Week: 523.4 Guest: Dave Berringer and Karen Willburg, P.T./Athletic Trainers. Topic: Sports Medicine Facilities - Part Two Host: Steve Girard Producer: Ed Graham
NEMA: We spoke recently with John Lopez, owner of Towson Sports Medicine and Rehabilitation in Maryland about the philosophy of the athletic training room and its effects on recovery from injury when combined with medical guidance and physical therapy. Today, I take a tour of the sports medicine facility, and talk with the people you may need some day....starting with Physical Therapist and athletic trainer Dave Berringer....
NEMA: What kind of procedure are you doing right now?
BERRINGER: Right now I'm doing an orthotic fitting...basically this patient has a bio-mechanical problem with their lower extremity that's leading to some substantive strain and wear and tear on his foot. That, in turn, has caused a tendon to break down in his foot...and he's having some pain and dysfunction and difficulty walking. He's been through therapy and had some strengthening exercises, stretching...and now we're going to fabricate a brace for his foot.
NEMA: I just want to try to get a range from you of the kinds of things you deal with day in and day out....
BERRINGER: We basically see two different types of injuries here: traumatic injuries, where its very easy to figure out what happened... y'know the patient can come in and give you good history...well, I fell off a ladder...someone hit me on the side of the leg when I was playing soccer, then you can see the mechanism of injury and then the results of that. A little more difficult injuries to treat are the ones we call insidious onset injuries. Patient says, well, maybe I was doing this or doing that and it caused some problems but its not real clear cut, so its a lot more difficult.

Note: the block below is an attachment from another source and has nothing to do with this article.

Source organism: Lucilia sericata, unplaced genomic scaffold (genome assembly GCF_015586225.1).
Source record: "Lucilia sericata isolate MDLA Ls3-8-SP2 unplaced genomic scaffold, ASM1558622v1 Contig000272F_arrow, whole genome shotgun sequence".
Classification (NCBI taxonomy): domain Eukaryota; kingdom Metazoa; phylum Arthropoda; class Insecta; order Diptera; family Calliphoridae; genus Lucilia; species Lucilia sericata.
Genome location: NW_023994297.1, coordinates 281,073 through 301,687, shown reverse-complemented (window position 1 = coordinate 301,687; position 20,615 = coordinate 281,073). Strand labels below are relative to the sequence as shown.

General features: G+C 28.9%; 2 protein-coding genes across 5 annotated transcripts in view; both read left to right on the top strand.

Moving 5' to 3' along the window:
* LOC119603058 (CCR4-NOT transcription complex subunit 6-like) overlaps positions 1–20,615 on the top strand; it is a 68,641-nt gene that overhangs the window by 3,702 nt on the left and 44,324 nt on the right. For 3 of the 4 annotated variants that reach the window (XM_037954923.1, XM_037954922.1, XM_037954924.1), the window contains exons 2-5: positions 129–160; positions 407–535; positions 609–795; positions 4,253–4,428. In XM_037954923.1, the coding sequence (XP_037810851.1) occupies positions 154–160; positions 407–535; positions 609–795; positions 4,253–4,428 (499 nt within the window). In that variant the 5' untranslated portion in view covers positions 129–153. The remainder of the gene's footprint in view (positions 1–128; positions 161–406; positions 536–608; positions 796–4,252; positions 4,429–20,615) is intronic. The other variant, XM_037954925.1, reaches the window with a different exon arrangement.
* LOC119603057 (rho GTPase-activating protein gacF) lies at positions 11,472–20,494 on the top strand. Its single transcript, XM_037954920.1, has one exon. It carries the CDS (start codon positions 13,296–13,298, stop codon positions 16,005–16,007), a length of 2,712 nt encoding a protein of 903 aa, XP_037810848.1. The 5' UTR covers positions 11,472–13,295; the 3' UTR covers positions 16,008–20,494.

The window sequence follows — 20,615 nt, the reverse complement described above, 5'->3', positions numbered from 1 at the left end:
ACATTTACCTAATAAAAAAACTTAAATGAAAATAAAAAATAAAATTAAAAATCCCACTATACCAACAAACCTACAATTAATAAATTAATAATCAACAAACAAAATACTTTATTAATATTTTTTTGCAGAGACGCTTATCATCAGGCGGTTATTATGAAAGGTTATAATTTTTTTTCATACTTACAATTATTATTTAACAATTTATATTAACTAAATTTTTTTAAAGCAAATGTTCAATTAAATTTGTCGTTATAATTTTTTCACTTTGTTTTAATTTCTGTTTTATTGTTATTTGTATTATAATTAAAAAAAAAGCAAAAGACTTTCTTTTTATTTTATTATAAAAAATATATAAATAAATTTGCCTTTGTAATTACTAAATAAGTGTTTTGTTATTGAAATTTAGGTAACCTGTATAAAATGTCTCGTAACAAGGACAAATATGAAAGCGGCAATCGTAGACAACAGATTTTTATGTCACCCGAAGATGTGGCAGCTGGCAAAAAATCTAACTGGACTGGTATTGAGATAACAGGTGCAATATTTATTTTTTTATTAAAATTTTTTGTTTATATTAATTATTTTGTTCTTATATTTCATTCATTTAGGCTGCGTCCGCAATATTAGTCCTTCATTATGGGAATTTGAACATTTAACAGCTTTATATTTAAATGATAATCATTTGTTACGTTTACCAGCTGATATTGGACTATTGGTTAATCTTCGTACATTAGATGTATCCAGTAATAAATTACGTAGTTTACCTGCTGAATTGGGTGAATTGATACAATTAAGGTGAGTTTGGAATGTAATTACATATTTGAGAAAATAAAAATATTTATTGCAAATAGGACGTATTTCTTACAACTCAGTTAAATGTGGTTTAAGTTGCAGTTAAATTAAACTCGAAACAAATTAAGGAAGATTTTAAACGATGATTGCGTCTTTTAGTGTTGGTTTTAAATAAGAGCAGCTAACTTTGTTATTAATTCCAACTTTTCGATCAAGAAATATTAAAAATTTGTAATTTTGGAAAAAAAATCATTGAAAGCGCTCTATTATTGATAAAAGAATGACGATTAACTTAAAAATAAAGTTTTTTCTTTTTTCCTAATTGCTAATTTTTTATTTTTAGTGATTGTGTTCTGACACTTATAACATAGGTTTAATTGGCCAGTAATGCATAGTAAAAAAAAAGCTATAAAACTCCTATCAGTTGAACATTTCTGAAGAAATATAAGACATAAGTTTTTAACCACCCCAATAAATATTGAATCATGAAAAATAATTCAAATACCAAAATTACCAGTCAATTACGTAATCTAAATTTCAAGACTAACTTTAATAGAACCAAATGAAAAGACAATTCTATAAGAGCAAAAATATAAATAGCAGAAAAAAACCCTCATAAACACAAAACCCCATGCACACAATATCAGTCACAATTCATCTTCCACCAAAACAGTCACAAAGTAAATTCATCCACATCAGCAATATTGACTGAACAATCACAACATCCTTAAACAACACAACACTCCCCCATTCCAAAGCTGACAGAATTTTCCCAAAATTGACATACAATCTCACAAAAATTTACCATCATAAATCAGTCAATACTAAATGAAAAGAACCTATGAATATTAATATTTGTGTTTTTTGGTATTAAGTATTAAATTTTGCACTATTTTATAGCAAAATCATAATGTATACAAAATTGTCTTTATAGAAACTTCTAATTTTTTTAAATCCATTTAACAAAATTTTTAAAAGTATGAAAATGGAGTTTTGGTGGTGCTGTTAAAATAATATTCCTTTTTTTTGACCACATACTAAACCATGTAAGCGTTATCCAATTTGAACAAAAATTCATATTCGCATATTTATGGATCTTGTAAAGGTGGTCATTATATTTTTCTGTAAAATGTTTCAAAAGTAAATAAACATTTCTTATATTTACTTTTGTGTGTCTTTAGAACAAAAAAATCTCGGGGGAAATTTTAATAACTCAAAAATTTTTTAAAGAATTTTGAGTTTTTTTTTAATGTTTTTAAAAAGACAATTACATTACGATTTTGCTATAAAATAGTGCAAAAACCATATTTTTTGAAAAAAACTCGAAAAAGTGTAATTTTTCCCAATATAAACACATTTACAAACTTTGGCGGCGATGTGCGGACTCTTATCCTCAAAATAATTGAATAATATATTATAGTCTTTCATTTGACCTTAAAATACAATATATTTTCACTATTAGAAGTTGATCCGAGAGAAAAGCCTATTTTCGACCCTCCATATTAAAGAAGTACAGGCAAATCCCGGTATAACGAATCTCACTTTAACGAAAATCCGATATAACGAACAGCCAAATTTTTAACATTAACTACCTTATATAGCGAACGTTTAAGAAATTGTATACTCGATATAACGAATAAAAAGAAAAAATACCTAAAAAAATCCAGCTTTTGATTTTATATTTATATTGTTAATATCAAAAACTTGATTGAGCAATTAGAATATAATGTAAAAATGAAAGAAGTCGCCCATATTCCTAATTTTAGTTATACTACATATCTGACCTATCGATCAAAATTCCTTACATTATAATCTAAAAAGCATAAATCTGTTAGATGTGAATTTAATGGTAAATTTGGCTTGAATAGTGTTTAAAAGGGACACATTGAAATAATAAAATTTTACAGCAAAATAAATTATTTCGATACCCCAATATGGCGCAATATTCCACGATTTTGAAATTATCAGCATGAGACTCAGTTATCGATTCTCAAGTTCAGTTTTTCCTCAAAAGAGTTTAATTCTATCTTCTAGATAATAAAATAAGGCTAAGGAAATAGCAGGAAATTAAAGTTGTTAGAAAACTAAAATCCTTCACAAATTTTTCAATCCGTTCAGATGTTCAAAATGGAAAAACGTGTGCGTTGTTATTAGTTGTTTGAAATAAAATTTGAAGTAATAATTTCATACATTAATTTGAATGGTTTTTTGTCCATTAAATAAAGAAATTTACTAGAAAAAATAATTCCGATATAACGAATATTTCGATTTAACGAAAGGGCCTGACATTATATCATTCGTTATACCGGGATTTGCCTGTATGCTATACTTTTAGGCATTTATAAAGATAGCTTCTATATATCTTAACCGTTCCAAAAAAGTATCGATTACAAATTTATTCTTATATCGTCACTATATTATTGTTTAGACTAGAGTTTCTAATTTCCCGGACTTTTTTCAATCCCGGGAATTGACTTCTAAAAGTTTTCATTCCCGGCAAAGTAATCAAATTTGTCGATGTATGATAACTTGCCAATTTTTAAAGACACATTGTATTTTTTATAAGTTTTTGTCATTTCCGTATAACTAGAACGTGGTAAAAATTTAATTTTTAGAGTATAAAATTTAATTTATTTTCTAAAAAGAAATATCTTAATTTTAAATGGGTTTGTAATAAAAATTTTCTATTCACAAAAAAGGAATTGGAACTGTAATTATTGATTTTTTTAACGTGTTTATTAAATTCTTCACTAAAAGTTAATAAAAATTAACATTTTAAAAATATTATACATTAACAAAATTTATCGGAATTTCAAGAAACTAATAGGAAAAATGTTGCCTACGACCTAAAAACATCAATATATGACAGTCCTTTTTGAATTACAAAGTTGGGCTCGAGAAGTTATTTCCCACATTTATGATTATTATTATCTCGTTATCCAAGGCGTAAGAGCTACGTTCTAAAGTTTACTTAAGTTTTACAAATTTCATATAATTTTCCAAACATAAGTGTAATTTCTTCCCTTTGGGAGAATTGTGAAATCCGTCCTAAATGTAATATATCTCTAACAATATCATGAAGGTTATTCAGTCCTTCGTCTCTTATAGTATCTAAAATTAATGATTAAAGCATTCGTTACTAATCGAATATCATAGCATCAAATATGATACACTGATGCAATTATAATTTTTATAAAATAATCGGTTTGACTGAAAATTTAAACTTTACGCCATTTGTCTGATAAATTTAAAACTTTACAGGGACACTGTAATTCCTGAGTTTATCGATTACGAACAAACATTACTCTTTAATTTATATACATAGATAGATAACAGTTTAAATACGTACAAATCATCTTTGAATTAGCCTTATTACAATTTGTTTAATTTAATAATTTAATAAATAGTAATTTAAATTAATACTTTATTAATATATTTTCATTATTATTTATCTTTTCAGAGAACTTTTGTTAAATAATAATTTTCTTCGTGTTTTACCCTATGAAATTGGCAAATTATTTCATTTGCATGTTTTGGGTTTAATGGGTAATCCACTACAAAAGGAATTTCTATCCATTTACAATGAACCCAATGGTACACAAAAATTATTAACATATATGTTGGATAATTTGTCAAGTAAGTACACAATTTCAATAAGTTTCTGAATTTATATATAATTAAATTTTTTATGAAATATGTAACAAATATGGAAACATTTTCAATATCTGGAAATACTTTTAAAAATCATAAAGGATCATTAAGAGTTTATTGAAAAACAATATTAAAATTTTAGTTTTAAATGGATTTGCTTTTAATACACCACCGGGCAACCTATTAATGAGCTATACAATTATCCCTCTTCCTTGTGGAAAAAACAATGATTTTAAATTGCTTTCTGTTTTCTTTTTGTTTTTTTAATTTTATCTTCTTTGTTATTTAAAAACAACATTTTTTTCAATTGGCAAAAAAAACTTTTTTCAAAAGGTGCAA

NEMA: How about a word of advice for someone for whom therapy is on the near horizon....
BERRINGER: Find someone who is qualified, who is not going to give you what we call charlatan treatment'. It should involve all phases of stretching, strengthening, reconditioning type exercises.
BALLASTINO: My name is Ray Ballastino....
NEMA: Ray, what kind of injury have you had?
BALLASTINO: I tore my anterior cruciate ligament in half and had to have a reconstructive surgery.
NEMA: What kind of activity were you doing when it happened?
BALLASTINO: I was playing basketball.
NEMA: How long has it been since you had this done, and what kinds of things have you had to do to get back on the road to recovery?
BALLASTINO: It's coming up on three months,and I've been coming in basically three times a week. I've been doing two of those three days just working on the machines here, bicycle, extensions for your quadriceps, hamstring exercises..and one of the three days, I'm doing hydro-therapy, which is in the pool, water exercises which is really fantastic.
NEMA: And how's it working for you so far,
BALLASTINO: This particular institution here is very aggressive...sports oriented, and its very good...I'm very pleased with the results.
NEMA: Let me get your name and title...
WILLBERG: My name is Karen Willberg, and I'm a physical therapist and athletic trainer.
NEMA: We're in the pool section of the sports medicine center. Are a wide range of injuries benefited by exercising in the pool?
Willberg: Because of the buoyancy of the water, you're in almost a weightless situation, so you're not going to create any compressive forces in the joints. So, we like to get our lower extremity patients in here because they can walk even if they're non- weight bearing type of patient on land. It also helps relieve stress, especially with back patients and the same with shoulder. So, you're able to use the muscles and strengthen them in the water, that you still can't use on land...so it makes for a quicker transition.
NEMA: As facility owner John Lopez says, those in their 70's and 80's are still going strong, playing sports and getting injured...and as the baby boomers get grayer, and stay active...many of us will likely need therapy and rehab in a professional and goal oriented setting, like a sports med facility. I'm Steve Girard.